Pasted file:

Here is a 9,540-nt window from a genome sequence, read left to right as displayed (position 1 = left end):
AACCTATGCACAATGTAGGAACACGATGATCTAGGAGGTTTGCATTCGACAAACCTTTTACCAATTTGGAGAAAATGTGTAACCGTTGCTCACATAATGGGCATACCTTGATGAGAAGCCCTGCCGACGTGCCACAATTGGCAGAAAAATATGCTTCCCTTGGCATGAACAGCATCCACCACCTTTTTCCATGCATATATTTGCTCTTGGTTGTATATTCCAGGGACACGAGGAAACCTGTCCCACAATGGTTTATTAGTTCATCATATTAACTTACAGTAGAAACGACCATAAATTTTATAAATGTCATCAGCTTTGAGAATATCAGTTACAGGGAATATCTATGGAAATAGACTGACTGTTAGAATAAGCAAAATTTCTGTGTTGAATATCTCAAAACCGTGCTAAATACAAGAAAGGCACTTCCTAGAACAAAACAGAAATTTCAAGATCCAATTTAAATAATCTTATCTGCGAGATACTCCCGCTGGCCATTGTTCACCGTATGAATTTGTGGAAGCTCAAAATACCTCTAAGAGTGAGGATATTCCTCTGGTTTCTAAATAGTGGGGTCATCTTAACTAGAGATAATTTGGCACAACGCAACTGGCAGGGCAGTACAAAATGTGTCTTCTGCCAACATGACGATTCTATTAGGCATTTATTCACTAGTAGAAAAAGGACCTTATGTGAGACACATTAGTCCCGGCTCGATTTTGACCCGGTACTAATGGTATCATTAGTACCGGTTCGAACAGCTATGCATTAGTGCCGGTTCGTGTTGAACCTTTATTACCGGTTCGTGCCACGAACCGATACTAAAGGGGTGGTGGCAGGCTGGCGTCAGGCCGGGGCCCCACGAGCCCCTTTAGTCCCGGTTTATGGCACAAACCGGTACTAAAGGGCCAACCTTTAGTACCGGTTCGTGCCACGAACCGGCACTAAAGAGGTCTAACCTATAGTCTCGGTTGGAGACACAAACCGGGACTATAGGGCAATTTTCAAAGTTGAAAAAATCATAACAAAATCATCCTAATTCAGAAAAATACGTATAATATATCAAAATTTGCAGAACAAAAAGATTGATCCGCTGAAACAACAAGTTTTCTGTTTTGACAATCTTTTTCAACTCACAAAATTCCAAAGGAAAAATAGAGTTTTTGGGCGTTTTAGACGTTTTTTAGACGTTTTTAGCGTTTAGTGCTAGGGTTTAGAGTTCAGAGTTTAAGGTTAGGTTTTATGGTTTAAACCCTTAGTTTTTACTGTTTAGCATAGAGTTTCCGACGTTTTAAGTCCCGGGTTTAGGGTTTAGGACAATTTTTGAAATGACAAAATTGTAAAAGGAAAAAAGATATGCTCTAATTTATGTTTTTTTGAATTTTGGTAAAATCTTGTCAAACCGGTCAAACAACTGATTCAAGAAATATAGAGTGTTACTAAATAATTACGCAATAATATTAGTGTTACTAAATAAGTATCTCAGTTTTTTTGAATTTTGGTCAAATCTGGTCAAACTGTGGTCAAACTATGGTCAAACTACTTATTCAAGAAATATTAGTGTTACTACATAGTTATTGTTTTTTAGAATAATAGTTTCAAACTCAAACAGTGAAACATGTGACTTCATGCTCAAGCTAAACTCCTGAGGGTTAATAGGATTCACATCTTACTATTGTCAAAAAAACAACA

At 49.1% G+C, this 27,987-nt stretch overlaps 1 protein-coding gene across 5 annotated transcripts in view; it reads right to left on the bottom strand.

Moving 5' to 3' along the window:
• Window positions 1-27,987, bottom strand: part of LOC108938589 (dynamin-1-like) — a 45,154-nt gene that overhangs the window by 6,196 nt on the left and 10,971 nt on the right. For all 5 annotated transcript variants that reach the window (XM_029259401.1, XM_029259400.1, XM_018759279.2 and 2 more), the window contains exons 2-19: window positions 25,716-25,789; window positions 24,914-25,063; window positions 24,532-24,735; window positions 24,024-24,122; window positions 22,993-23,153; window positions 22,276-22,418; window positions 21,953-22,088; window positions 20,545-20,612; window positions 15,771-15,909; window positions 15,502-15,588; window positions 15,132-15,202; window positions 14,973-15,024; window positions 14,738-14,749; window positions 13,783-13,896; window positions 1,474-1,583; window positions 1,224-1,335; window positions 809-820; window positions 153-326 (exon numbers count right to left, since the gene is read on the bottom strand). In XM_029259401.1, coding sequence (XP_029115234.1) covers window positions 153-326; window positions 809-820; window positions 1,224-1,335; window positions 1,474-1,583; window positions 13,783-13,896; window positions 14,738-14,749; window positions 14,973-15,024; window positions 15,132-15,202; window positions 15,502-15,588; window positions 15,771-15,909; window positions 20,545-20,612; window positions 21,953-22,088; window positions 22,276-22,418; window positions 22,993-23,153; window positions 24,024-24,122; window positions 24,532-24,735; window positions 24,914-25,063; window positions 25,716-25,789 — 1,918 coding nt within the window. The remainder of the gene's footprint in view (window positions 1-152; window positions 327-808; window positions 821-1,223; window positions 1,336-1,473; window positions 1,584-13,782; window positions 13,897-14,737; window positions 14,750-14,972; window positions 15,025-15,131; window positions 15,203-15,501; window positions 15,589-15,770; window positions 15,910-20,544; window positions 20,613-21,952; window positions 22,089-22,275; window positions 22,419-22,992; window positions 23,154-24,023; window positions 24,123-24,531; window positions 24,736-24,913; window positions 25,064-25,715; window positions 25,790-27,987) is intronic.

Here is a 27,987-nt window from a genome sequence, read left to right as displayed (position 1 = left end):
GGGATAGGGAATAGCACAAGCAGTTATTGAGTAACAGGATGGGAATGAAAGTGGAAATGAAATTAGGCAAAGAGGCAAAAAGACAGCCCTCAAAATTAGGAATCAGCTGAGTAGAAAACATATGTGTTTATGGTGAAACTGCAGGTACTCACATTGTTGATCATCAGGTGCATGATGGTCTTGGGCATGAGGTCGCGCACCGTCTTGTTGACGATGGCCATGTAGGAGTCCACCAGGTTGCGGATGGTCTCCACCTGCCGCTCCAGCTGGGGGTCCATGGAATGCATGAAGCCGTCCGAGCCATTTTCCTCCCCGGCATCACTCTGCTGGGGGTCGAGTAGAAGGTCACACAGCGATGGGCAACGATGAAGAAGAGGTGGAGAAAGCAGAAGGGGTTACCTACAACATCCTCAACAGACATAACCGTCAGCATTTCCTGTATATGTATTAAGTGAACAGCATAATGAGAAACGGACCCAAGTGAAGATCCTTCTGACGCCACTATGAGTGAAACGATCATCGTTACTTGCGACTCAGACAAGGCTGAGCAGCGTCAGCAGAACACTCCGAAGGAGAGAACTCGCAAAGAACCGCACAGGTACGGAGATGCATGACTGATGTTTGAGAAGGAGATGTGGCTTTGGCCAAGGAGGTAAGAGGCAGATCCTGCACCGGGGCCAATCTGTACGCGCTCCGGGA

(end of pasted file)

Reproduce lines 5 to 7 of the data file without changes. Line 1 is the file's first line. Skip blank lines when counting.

• Window positions 1-27,987, bottom strand: part of LOC108938589 (dynamin-1-like) — a 45,154-nt gene that overhangs the window by 6,196 nt on the left and 10,971 nt on the right. For all 5 annotated transcript variants that reach the window (XM_029259401.1, XM_029259400.1, XM_018759279.2 and 2 more), the window contains exons 2-19: window positions 25,716-25,789; window positions 24,914-25,063; window positions 24,532-24,735; window positions 24,024-24,122; window positions 22,993-23,153; window positions 22,276-22,418; window positions 21,953-22,088; window positions 20,545-20,612; window positions 15,771-15,909; window positions 15,502-15,588; window positions 15,132-15,202; window positions 14,973-15,024; window positions 14,738-14,749; window positions 13,783-13,896; window positions 1,474-1,583; window positions 1,224-1,335; window positions 809-820; window positions 153-326 (exon numbers count right to left, since the gene is read on the bottom strand). In XM_029259401.1, coding sequence (XP_029115234.1) covers window positions 153-326; window positions 809-820; window positions 1,224-1,335; window positions 1,474-1,583; window positions 13,783-13,896; window positions 14,738-14,749; window positions 14,973-15,024; window positions 15,132-15,202; window positions 15,502-15,588; window positions 15,771-15,909; window positions 20,545-20,612; window positions 21,953-22,088; window positions 22,276-22,418; window positions 22,993-23,153; window positions 24,024-24,122; window positions 24,532-24,735; window positions 24,914-25,063; window positions 25,716-25,789 — 1,918 coding nt within the window. The remainder of the gene's footprint in view (window positions 1-152; window positions 327-808; window positions 821-1,223; window positions 1,336-1,473; window positions 1,584-13,782; window positions 13,897-14,737; window positions 14,750-14,972; window positions 15,025-15,131; window positions 15,203-15,501; window positions 15,589-15,770; window positions 15,910-20,544; window positions 20,613-21,952; window positions 22,089-22,275; window positions 22,419-22,992; window positions 23,154-24,023; window positions 24,123-24,531; window positions 24,736-24,913; window positions 25,064-25,715; window positions 25,790-27,987) is intronic.

Here is a 27,987-nt window from a genome sequence, read left to right as displayed (position 1 = left end):
GGGATAGGGAATAGCACAAGCAGTTATTGAGTAACAGGATGGGAATGAAAGTGGAAATGAAATTAGGCAAAGAGGCAAAAAGACAGCCCTCAAAATTAGGAATCAGCTGAGTAGAAAACATATGTGTTTATGGTGAAACTGCAGGTACTCACATTGTTGATCATCAGGTGCATGATGGTCTTGGGCATGAGGTCGCGCACCGTCTTGTTGACGATGGCCATGTAGGAGTCCACCAGGTTGCGGATGGTCTCCACCTGCCGCTCCAGCTGGGGGTCCATGGAATGCATGAAGCCGTCCGAGCCATTTTCCTCCCCGGCATCACTCTGCTGGGGGTCGAGTAGAAGGTCACACAGCGATGGGCAACGATGAAGAAGAGGTGGAGAAAGCAGAAGGGGTTACCTACAACATCCTCAACAGACATAACCGTCAGCATTTCCTGTATATGTATTAAGTGAACAGCATAATGAGAAACGGACCCAAGTGAAGATCCTTCTGACGCCACTATGAGTGAAACGATCATCGTTACTTGCGACTCAGACAAGGCTGAGCAGCGTCAGCAGAACACTCCGAAGGAGAGAACTCGCAAAGAACCGCACAGGTACGGAGATGCATGACTGATGTTTGAGAAGGAGATGTGGCTTTGGCCAAGGAGGTAAGAGGCAGATCCTGCACCGGGGCCAATCTGTACGCGCTCCGGGA